A person commits the offense of aggravated sexual assault if the person causes the penetration of another's sexual organ without the other's consent and causes serious bodily injury to the victim in the course of the same criminal episode. Tex. Penal Code Ann. § 22.021 (Vernon 2004). A person commits the offense of aggravated assault if the person intentionally, knowingly, or recklessly causes serious bodily injury to another. Id. §§ 22.01, 22.02 (Vernon 2004).
Appellant argues that he was entitled to a charge on aggravated assault because the medical examiner testified on cross-examination as follows:
Q: [W]hen you find semen in the vagina of the deceased, can you determine when it got there in relation to when the person died?
Q. Up to how many days prior to the death could it be?
A. There have been reported examples of even identifiable viable moving sperm recovered from the woman's vagina as much as three or four days after intercourse.
Appellant contends that this testimony raises the possibility that Appellant had sexual intercourse with King days before she was murdered; thus, the penetration of her sexual organ may not have occurred “in the same criminal transaction” as the serious bodily injury that resulted in her death. See Tex. Penal Code Ann. § 22.021.
We agree that the testimony in question raised the possibility of a temporal separation between the time Appellant had sex with King and the time of her death, but we disagree that this possibility entitled him to a charge on the lesser included of aggravated assault. The DNA evidence that Appellant had sexual intercourse with King-despite his repeated statements that he had never done so-was the same evidence and virtually the only evidence that pointed to Appellant as King's killer. The fact of King's death by strangulation was the key evidence tending to prove that Appellant sexually assaulted her, as opposed to engaging in consensual intercourse with her. If Appellant engaged in sexual intercourse with King days before death rather than at the time of her death, then the only reasonable and logical conclusion to be drawn from the evidence is that he neither sexually assaulted her nor killed her. It is the combination of Appellant's DNA on King's body and the circumstances of King's death that points to aggravated sexual assault as the crime and to Appellant as the perpetrator. Thus, if the medical examiner's testimony suggests that Appellant could have had sexual intercourse with King as many as four days before her death, then it suggests that he committed no crime at all. We therefore hold that the trial court did not err by denying Appellant's request for a charge on aggravated assault, and we overrule his seventh point.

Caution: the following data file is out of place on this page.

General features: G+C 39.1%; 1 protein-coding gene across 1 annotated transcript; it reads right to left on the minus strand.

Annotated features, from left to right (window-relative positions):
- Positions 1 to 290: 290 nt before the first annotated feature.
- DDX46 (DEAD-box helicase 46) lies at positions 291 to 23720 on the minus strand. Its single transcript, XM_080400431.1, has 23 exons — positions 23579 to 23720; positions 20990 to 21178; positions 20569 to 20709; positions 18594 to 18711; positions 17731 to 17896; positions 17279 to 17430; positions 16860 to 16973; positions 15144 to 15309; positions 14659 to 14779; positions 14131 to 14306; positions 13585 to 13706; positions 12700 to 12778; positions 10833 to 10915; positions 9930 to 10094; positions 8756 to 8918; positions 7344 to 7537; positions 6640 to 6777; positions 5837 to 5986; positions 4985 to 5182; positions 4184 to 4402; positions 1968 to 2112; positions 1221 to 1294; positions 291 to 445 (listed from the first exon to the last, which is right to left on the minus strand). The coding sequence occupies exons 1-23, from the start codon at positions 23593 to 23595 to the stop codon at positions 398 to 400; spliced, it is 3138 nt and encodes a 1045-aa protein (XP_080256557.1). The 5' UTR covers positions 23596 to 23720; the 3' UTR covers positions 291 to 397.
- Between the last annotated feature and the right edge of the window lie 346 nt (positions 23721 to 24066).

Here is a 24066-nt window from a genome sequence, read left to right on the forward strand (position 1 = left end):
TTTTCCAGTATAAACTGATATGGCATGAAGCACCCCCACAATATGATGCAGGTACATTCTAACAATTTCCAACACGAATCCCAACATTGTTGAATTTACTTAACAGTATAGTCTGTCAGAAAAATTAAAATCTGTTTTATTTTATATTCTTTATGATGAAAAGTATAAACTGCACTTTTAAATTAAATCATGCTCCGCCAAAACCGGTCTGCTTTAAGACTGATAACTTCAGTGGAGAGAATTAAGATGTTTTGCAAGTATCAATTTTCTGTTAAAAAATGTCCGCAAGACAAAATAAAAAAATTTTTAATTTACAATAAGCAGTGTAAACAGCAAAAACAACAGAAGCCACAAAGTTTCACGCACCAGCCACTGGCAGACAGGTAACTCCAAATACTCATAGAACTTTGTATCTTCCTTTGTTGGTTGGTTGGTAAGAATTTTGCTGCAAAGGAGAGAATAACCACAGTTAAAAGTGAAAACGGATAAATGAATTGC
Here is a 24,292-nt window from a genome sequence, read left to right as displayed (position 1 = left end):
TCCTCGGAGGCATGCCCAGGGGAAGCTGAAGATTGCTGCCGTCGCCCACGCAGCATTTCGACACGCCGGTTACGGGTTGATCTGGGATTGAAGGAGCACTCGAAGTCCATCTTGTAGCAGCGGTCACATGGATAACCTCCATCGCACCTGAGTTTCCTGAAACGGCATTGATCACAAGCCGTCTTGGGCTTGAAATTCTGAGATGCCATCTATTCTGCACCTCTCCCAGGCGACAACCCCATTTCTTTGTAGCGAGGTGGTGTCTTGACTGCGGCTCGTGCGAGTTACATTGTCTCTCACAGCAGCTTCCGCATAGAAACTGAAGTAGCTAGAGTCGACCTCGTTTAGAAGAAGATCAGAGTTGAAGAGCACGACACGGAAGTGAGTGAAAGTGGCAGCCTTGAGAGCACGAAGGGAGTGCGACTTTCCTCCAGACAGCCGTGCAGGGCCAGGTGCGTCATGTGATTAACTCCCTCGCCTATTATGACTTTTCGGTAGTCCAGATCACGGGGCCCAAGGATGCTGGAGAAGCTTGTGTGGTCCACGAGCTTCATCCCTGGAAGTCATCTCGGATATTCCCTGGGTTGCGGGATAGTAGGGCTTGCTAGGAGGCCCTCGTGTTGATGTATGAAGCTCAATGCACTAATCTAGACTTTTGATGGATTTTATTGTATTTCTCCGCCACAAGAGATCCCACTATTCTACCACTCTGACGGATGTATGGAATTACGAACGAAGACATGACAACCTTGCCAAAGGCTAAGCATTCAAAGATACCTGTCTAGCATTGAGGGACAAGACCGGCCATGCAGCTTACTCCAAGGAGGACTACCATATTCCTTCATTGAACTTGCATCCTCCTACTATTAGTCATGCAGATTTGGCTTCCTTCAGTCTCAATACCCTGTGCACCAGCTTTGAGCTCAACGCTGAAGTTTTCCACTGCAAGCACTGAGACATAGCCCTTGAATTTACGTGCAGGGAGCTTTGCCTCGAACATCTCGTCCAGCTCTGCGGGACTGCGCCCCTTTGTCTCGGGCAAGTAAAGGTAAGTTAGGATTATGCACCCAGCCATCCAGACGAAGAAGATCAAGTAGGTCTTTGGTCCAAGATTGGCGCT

Having overruled all seven of Appellant's points, we affirm the trial court's judgment.
I must respectfully dissent from the majority's disposition of Appellant's third and fourth points because the majority appears to misconstrue Appellant's purpose for offering the evidence that the trial court excluded.
As the majority concedes,
The DNA evidence that Appellant had sexual intercourse with King [the complainant] ․ was the same evidence and virtually the only evidence that pointed to Appellant as King's killer. The fact of King's death by strangulation was the key evidence tending to prove that Appellant sexually assaulted her, as opposed to engaging in consensual intercourse with her. If Appellant engaged in sexual intercourse with King days before death rather than at the time of her death, then the only reasonable and logical conclusion to be drawn from the evidence is that he neither sexually assaulted her nor killed her. It is the combination of Appellant's DNA on King's body and the circumstances of King's death that points to aggravated sexual assault as the crime and to Appellant as the perpetrator. Thus, if the medical examiner's testimony suggests that Appellant could have had sexual intercourse with King as many as four days before her death, then it suggests that he committed no crime at all.1